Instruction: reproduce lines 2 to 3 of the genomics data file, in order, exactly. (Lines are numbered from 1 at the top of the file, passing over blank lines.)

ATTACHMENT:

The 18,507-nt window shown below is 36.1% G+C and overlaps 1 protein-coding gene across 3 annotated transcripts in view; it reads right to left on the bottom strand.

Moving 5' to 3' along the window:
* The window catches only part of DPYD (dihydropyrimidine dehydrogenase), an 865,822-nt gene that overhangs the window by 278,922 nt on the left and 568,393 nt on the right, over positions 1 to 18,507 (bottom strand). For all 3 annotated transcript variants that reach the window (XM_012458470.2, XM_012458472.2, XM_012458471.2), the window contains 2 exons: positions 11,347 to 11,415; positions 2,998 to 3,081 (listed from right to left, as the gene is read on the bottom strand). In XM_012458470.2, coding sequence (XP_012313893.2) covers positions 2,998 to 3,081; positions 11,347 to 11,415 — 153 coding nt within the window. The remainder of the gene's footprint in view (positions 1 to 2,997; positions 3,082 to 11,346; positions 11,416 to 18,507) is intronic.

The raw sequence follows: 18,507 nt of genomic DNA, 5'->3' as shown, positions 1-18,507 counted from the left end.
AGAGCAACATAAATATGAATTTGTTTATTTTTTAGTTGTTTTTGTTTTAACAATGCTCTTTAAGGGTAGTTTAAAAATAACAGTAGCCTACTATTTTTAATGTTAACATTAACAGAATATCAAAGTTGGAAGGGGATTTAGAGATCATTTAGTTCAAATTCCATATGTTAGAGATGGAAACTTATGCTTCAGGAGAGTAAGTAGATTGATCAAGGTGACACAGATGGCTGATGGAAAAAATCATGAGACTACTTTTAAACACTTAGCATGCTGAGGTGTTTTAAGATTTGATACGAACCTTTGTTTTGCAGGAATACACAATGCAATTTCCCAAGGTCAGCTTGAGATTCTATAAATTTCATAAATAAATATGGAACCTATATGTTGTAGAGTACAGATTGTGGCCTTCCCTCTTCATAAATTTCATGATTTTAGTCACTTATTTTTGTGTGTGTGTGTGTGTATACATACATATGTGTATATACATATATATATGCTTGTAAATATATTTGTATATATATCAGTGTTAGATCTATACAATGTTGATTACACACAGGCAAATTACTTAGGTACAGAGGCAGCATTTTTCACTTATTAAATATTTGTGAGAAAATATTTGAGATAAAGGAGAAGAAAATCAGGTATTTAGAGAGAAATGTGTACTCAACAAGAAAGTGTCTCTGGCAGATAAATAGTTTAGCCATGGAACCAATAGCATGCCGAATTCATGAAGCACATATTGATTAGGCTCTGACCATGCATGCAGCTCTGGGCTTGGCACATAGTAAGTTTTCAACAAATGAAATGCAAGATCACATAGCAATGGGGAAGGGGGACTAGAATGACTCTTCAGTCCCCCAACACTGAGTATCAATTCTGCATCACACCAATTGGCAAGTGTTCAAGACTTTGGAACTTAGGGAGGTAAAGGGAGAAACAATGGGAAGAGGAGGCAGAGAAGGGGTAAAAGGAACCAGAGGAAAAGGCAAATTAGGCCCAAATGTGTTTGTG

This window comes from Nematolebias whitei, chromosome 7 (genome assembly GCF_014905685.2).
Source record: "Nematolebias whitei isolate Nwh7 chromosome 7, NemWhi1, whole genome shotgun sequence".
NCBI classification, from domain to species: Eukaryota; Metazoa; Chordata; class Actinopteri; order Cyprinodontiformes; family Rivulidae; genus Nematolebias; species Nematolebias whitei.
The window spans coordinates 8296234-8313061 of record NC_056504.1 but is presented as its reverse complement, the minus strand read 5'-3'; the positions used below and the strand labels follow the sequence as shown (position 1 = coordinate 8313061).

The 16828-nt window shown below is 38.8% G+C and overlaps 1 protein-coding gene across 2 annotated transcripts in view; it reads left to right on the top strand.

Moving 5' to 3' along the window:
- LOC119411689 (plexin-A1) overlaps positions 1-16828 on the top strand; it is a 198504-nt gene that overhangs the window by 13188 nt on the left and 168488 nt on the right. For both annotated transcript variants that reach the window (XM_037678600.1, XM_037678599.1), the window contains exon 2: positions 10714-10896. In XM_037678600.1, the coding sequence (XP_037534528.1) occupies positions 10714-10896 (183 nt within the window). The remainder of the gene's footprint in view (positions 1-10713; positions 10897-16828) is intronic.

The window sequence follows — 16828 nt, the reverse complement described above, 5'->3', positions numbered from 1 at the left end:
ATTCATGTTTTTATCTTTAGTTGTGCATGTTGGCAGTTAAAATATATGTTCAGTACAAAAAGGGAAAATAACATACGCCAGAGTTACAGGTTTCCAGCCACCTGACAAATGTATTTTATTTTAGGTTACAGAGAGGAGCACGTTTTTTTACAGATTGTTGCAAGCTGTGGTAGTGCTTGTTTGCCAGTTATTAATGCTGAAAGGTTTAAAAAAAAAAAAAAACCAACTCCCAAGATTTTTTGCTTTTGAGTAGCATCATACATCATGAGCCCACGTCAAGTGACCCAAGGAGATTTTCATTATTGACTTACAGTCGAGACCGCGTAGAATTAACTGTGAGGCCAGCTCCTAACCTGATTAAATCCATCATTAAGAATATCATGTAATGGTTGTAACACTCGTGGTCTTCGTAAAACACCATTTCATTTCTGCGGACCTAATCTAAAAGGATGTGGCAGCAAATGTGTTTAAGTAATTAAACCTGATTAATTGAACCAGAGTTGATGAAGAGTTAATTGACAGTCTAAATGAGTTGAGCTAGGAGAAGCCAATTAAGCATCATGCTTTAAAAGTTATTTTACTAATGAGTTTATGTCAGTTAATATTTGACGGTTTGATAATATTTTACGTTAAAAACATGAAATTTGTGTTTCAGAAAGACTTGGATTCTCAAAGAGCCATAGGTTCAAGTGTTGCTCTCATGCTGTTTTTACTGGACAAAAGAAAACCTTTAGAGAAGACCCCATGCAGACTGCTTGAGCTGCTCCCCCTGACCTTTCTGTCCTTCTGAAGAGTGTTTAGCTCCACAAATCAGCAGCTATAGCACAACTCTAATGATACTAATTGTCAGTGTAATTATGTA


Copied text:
Moving 5' to 3' along the window:
* The window catches only part of DPYD (dihydropyrimidine dehydrogenase), an 865,822-nt gene that overhangs the window by 278,922 nt on the left and 568,393 nt on the right, over positions 1 to 18,507 (bottom strand). For all 3 annotated transcript variants that reach the window (XM_012458470.2, XM_012458472.2, XM_012458471.2), the window contains 2 exons: positions 11,347 to 11,415; positions 2,998 to 3,081 (listed from right to left, as the gene is read on the bottom strand). In XM_012458470.2, coding sequence (XP_012313893.2) covers positions 2,998 to 3,081; positions 11,347 to 11,415 — 153 coding nt within the window. The remainder of the gene's footprint in view (positions 1 to 2,997; positions 3,082 to 11,346; positions 11,416 to 18,507) is intronic.